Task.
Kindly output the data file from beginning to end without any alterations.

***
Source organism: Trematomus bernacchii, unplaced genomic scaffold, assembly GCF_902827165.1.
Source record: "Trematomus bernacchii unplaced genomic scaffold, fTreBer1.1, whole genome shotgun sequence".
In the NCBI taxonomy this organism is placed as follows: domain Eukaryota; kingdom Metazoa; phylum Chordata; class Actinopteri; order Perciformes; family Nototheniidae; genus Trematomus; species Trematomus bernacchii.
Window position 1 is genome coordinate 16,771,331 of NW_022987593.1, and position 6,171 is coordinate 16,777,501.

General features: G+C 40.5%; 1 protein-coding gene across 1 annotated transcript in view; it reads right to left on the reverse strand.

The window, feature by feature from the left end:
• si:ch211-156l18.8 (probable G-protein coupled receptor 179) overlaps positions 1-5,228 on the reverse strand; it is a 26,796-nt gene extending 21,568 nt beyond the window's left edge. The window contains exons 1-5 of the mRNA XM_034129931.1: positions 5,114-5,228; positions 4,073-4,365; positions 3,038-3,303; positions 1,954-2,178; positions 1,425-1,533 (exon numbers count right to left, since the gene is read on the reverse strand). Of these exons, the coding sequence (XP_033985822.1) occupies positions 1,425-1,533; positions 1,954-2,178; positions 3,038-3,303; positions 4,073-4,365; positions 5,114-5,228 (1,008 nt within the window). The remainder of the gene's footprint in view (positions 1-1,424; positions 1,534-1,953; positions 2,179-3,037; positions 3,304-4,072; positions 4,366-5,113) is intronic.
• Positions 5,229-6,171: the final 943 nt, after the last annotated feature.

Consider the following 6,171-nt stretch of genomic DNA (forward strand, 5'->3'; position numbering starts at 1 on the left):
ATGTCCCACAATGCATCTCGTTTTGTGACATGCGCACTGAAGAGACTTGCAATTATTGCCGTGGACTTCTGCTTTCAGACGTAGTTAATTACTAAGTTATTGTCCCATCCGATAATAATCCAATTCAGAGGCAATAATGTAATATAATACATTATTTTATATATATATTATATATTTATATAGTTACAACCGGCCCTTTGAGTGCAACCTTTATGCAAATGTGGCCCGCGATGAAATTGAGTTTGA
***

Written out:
Source organism: Trematomus bernacchii, unplaced genomic scaffold, assembly GCF_902827165.1.
Source record: "Trematomus bernacchii unplaced genomic scaffold, fTreBer1.1, whole genome shotgun sequence".
In the NCBI taxonomy this organism is placed as follows: domain Eukaryota; kingdom Metazoa; phylum Chordata; class Actinopteri; order Perciformes; family Nototheniidae; genus Trematomus; species Trematomus bernacchii.
Window position 1 is genome coordinate 16,771,331 of NW_022987593.1, and position 6,171 is coordinate 16,777,501.

General features: G+C 40.5%; 1 protein-coding gene across 1 annotated transcript in view; it reads right to left on the reverse strand.

The window, feature by feature from the left end:
• si:ch211-156l18.8 (probable G-protein coupled receptor 179) overlaps positions 1-5,228 on the reverse strand; it is a 26,796-nt gene extending 21,568 nt beyond the window's left edge. The window contains exons 1-5 of the mRNA XM_034129931.1: positions 5,114-5,228; positions 4,073-4,365; positions 3,038-3,303; positions 1,954-2,178; positions 1,425-1,533 (exon numbers count right to left, since the gene is read on the reverse strand). Of these exons, the coding sequence (XP_033985822.1) occupies positions 1,425-1,533; positions 1,954-2,178; positions 3,038-3,303; positions 4,073-4,365; positions 5,114-5,228 (1,008 nt within the window). The remainder of the gene's footprint in view (positions 1-1,424; positions 1,534-1,953; positions 2,179-3,037; positions 3,304-4,072; positions 4,366-5,113) is intronic.
• Positions 5,229-6,171: the final 943 nt, after the last annotated feature.

Consider the following 6,171-nt stretch of genomic DNA (forward strand, 5'->3'; position numbering starts at 1 on the left):
ATGTCCCACAATGCATCTCGTTTTGTGACATGCGCACTGAAGAGACTTGCAATTATTGCCGTGGACTTCTGCTTTCAGACGTAGTTAATTACTAAGTTATTGTCCCATCCGATAATAATCCAATTCAGAGGCAATAATGTAATATAATACATTATTTTATATATATATTATATATTTATATAGTTACAACCGGCCCTTTGAGTGCAACCTTTATGCAAATGTGGCCCGCGATGAAATTGAGTTTGA